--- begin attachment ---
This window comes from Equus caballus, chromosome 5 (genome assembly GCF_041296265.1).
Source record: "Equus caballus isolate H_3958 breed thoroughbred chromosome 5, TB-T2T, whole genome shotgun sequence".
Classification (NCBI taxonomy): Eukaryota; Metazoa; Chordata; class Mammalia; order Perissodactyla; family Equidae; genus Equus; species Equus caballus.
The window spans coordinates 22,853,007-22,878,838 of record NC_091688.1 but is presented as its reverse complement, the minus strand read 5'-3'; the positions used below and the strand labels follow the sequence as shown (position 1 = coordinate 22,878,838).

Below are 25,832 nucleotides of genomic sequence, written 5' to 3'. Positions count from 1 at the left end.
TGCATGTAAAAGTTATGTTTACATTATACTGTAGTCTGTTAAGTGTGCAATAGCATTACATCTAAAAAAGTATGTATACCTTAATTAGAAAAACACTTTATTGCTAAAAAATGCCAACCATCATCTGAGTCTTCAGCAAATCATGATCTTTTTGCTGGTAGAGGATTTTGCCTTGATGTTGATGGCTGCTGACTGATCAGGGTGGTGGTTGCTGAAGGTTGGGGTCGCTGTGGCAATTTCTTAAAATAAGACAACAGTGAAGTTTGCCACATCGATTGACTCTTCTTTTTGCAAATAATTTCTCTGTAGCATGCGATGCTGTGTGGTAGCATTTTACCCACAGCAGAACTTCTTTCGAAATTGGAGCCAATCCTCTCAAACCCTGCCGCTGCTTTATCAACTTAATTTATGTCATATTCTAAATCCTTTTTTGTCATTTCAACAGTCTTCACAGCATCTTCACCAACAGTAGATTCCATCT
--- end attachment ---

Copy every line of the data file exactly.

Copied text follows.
This window comes from Equus caballus, chromosome 5 (genome assembly GCF_041296265.1).
Source record: "Equus caballus isolate H_3958 breed thoroughbred chromosome 5, TB-T2T, whole genome shotgun sequence".
Classification (NCBI taxonomy): Eukaryota; Metazoa; Chordata; class Mammalia; order Perissodactyla; family Equidae; genus Equus; species Equus caballus.
The window spans coordinates 22,853,007-22,878,838 of record NC_091688.1 but is presented as its reverse complement, the minus strand read 5'-3'; the positions used below and the strand labels follow the sequence as shown (position 1 = coordinate 22,878,838).

Below are 25,832 nucleotides of genomic sequence, written 5' to 3'. Positions count from 1 at the left end.
TGCATGTAAAAGTTATGTTTACATTATACTGTAGTCTGTTAAGTGTGCAATAGCATTACATCTAAAAAAGTATGTATACCTTAATTAGAAAAACACTTTATTGCTAAAAAATGCCAACCATCATCTGAGTCTTCAGCAAATCATGATCTTTTTGCTGGTAGAGGATTTTGCCTTGATGTTGATGGCTGCTGACTGATCAGGGTGGTGGTTGCTGAAGGTTGGGGTCGCTGTGGCAATTTCTTAAAATAAGACAACAGTGAAGTTTGCCACATCGATTGACTCTTCTTTTTGCAAATAATTTCTCTGTAGCATGCGATGCTGTGTGGTAGCATTTTACCCACAGCAGAACTTCTTTCGAAATTGGAGCCAATCCTCTCAAACCCTGCCGCTGCTTTATCAACTTAATTTATGTCATATTCTAAATCCTTTTTTGTCATTTCAACAGTCTTCACAGCATCTTCACCAACAGTAGATTCCATCT